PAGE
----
It is evident that both the voltage and current are swinging continuously between their positive maximum and negative maximum values, and it might be wondered how one can speak of so many amperes of alternating current when the value is changing continuously. The problem is simplified in practical work by considering that an alternating current has an effective value of one amvere when it produces "heat at the same average rate as one ampere of continuous direct current flowing ' through a gvvenj-esistor. This effective value is the square root of the mean value of the instantaneous current squared. For the sine-wave form, FIG. 307 — A COMPLEX WAVE AND ITS SINE-WAVE COMPONENTS

FIG. 307 — A COMPLEX WAVE AND ITS SINE-WAVE COMPONENTS

For this reason, the effective value of an alternating current, or voltage, is also known as the root-mean-square or r.m.s. value. Hence, the effective value is the square root of Vi or 0.707 of the maximum value — practically considered, 70% of the maximum value.

Another important value, involved where alternating current is rectified to direct current, is the average. This is equal to 0.636 of the maximum (or peak) value of either current or voltage. The three terms maximum (or peak), effective (or r.m.s.) and average are so important and are encountered so frequently in radio work that they should be fixed firmly in mind right at the start.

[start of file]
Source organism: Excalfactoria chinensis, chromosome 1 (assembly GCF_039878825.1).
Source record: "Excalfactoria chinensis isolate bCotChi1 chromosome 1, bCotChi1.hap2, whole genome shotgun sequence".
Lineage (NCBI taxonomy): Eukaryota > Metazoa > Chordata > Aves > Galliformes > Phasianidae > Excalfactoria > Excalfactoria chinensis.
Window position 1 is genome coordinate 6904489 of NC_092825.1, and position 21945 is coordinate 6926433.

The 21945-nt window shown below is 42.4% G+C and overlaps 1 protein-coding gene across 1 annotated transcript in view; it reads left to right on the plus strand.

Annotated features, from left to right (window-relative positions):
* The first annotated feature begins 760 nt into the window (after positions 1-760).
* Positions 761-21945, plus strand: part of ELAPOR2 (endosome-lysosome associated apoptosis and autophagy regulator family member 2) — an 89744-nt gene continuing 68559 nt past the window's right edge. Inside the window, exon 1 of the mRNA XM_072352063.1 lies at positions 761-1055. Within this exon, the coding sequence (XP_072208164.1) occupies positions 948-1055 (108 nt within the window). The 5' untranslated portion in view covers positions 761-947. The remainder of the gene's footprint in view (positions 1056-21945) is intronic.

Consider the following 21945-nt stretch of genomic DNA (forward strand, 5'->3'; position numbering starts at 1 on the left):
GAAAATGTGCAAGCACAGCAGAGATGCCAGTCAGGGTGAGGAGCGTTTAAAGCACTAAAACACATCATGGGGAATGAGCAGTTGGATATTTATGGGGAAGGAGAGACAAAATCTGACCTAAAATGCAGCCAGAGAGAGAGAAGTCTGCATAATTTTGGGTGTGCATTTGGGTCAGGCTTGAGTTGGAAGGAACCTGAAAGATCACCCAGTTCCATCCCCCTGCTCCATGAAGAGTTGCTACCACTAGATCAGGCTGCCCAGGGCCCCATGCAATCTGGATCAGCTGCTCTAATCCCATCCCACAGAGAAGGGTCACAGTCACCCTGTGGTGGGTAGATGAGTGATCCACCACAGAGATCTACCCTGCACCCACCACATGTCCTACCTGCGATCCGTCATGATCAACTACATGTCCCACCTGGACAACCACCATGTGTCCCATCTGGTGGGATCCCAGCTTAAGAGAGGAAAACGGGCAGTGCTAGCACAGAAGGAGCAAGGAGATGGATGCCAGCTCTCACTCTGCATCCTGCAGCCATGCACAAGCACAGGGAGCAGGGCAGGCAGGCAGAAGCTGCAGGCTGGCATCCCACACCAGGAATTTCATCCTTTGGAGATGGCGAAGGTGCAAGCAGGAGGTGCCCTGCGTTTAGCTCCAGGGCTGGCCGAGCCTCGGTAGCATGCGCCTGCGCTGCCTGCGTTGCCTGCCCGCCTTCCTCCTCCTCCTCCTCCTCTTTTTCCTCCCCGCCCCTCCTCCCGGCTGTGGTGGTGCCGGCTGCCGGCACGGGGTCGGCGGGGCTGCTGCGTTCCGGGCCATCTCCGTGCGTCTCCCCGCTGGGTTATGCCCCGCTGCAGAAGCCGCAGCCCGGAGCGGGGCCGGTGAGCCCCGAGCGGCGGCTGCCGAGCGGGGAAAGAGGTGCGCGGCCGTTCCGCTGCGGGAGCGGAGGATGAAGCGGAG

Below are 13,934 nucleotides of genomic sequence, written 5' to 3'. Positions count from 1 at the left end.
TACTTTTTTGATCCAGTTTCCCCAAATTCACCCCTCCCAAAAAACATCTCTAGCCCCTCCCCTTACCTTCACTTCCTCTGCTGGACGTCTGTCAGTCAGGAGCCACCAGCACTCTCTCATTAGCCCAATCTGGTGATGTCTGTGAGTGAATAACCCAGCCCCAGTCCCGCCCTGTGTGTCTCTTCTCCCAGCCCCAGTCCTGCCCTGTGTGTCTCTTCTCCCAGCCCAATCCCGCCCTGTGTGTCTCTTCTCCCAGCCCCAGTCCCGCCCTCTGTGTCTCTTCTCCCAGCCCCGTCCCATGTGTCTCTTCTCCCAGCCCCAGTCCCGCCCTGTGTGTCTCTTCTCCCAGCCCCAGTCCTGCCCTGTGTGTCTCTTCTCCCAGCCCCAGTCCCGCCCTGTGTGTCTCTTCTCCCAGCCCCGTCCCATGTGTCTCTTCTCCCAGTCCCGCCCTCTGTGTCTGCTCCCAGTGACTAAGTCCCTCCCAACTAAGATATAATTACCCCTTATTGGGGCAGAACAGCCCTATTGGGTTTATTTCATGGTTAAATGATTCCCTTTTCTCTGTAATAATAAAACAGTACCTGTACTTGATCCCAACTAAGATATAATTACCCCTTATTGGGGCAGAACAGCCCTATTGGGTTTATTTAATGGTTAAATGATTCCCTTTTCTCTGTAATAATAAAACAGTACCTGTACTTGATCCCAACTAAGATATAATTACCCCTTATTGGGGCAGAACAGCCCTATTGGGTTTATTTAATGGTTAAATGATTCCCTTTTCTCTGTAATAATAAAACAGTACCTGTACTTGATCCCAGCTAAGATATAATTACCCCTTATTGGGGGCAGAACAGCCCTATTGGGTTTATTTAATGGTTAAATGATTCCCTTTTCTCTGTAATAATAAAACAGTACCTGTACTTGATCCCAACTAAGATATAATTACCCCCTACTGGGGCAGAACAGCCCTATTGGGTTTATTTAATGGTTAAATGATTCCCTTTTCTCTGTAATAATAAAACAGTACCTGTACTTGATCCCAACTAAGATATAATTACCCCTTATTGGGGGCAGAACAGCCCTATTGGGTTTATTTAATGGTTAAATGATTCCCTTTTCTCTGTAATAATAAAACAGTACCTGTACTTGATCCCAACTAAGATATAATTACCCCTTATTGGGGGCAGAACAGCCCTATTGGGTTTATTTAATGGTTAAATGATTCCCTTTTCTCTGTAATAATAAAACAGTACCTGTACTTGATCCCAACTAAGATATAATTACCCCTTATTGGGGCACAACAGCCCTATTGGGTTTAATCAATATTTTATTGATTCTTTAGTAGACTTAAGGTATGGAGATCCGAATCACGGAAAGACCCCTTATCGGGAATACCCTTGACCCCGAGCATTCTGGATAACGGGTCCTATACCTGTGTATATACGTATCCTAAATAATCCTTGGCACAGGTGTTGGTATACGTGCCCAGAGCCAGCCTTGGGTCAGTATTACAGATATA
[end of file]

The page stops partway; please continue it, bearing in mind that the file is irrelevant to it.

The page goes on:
They are related to each other as follows:

Bmax = Em X 1.414 = #ave X 1.57 Em = EmX . 707 = Em X 1.11

The relationships for current are the same as those given above for voltage. The usual alternating current ammeter or voltmeter gives a direct reading of the effective or r.m.s. (root mean square) value of current or voltage. A direct current ammeter in the plate circuit of a vacuum tube approximates the average value of rectified plate current. Maximum values can be measured by a peak vacuum-tube voltmeter. Instruments for making such measurements are treated in Chapter Seventeen.

### Complex Waves